If you’ve got any time in the great outdoors planned over the next few months, how good would it be to have some basic bushcraft skills down pat before you go? Unless you’ve been on a bushcraft course or have studied everything ever written by Ray or Bear, chances are you’ll be lacking the fundamentals, and bushcraft really is something that can benefit everyone, whether you’re wild camping, overlanding or on a country hike.
So, to your back gardens all! It’s time to get some skills under your belt before you head off out.
Sharpen your Cutting Skills
Cutting is a major element of bushcraft, and it makes perfect sense to practice at home before you let yourself loose for real. Three skills to try WITH CARE include:
- Making a feather stick: brace your knife against your knee, cutting edge away from you, and draw a piece of wood towards you to shave away curls.
- Baton your knife: this is a precision skill which is useful when a camp axe is not available, to produce very accurately sized pieces of wood.
- Notches: notches add stability when you’re joining or lashing woodcraft items.
Naturally it stands to reason that you will proceed with great care and caution, and that you will be responsible with your cutting tools. So, keep a first aid kit at hand, and ban the kids!
Get Under Cover
Practising tent and tarp set up in your back garden is really easy to do, and is a skill which is so useful before you hit the outdoors for real.
Practice a variety of cover configurations, and discover what would work well in different situations.
It’s a good idea to have some fire making skills, just in case, you know, your trusty firelighter isn’t up to lighting a fire in torrential rain in the great British countryside. The basic things you need to know about are:
If one of these conditions doesn’t exist, then quite simply, you won’t be making fire. Practice starting a fire using different methods such as the bow method for friction; using matches or a lighter for heat and ferro rods, flint and steel for sparks. Try new tinder material, and collect things either from your own back garden or locally in your community to see how they work as fuel.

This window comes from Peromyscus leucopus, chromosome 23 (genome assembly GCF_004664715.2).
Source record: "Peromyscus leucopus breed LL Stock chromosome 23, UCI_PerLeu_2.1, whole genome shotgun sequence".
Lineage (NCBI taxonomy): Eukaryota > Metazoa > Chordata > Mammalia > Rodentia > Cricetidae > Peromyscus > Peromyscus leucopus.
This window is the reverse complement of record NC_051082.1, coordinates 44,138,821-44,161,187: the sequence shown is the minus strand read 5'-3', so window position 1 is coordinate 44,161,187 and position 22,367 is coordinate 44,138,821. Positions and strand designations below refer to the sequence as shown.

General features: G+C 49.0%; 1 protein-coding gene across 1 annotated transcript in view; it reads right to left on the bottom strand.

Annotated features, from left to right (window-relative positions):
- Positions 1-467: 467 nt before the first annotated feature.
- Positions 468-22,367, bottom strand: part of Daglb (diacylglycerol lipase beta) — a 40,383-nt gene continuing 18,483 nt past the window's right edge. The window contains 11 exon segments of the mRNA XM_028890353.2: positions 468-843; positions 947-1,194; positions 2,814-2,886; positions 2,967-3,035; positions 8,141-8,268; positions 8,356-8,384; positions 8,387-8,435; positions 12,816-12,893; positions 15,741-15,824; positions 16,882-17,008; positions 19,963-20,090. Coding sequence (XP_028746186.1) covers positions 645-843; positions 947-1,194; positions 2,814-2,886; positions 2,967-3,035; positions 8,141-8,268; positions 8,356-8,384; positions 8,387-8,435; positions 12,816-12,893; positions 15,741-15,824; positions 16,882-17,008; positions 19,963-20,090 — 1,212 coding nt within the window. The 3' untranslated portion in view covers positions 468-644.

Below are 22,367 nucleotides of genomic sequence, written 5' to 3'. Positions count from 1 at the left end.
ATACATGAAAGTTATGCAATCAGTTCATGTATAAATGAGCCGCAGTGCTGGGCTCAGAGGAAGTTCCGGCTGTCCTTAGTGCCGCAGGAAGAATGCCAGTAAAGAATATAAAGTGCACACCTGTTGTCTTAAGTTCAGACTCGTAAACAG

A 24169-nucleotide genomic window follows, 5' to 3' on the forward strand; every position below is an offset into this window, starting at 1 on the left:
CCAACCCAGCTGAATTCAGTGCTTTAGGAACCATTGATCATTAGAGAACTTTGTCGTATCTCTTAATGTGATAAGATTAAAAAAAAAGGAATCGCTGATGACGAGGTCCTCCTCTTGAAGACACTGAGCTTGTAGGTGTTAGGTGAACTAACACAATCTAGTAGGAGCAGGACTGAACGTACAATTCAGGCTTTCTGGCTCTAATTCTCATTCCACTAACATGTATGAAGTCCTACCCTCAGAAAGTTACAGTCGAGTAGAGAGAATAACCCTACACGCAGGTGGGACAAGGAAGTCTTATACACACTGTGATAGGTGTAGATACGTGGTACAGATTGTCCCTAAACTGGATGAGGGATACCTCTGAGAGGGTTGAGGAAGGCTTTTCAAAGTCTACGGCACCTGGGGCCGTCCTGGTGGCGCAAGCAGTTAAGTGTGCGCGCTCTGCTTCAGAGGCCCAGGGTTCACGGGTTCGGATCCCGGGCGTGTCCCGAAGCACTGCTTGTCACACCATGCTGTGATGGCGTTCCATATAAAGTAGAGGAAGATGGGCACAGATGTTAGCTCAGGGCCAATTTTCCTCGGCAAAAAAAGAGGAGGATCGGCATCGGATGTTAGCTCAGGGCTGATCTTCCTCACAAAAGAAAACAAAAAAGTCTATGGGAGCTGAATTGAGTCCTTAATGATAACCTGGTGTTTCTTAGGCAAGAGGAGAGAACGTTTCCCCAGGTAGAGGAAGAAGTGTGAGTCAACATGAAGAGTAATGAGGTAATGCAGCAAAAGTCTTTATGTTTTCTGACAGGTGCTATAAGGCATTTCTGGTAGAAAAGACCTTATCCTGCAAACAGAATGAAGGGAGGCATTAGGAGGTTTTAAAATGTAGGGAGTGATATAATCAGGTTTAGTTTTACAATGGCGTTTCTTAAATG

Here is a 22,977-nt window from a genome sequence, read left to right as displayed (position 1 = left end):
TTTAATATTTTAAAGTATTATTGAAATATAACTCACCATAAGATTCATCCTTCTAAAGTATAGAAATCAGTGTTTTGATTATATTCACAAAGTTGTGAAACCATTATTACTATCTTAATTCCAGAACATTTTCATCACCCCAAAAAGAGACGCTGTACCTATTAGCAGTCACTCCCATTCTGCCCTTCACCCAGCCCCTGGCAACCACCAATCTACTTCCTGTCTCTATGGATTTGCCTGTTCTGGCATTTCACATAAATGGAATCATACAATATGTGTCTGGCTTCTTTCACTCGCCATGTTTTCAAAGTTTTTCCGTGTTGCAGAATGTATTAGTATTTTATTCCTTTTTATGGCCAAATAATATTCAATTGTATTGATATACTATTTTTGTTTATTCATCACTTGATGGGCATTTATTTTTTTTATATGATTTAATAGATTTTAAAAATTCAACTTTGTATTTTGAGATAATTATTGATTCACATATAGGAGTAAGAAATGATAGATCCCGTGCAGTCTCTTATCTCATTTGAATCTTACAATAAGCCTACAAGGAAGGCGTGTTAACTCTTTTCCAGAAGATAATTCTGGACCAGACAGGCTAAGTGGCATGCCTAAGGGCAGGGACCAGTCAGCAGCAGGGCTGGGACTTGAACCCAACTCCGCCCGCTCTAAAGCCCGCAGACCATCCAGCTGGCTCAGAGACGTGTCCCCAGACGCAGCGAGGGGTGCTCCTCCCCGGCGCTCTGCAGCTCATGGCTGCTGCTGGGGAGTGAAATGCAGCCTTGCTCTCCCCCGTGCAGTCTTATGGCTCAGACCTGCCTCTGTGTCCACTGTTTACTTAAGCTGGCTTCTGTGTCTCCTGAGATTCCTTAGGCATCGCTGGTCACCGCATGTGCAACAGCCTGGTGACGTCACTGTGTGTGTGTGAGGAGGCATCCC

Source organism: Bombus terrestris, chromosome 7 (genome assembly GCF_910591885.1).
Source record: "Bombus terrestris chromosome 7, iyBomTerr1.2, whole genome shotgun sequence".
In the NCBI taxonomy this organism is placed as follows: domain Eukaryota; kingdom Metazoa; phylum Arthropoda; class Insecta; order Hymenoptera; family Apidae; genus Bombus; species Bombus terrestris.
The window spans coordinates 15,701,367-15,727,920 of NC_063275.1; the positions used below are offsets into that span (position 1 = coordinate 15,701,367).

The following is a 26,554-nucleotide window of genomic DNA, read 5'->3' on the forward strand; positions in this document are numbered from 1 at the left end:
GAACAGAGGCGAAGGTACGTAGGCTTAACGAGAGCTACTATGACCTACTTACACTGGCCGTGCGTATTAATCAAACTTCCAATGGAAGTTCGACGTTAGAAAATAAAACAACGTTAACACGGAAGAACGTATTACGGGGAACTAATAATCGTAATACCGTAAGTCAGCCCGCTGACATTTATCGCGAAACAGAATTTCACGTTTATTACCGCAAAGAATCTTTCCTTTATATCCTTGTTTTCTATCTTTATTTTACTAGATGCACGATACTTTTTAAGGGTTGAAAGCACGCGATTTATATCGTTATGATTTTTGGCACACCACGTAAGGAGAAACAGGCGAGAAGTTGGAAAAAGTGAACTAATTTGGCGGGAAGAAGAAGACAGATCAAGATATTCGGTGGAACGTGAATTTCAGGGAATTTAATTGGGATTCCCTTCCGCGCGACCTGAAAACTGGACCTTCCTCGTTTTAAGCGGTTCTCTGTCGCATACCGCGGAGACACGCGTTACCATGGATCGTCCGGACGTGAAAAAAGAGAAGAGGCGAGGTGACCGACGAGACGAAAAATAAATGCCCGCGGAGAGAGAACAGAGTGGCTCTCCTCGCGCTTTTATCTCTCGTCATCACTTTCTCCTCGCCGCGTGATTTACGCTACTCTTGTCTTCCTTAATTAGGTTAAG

And don’t let your fire go to waste! Put your efforts to good use by getting the family outside for a fireside food fest. Test with a few marshmallows, then get those bangers on! After all, this bushcraft malarkey is hungry work!
Again, safety warning. Be careful and responsible with fire. Always keep plenty of water on hand and never light a fire near a shed, fence or other wooden structure and definitely never light a fire where signs say otherwise. You know the rules outdoor people, so be sure to follow them.
So there you have a few basic bushcraft skills you can try before you head out. If on the other hand you fancy yourself as an apprentice Ray or Bear, there are loads of courses you can go on and events you can attend to really get to grips with wilderness survival. Keep an eye on our Facebook page as we regularly post links to stuff like that, or take a look online. Happy bush-crafting!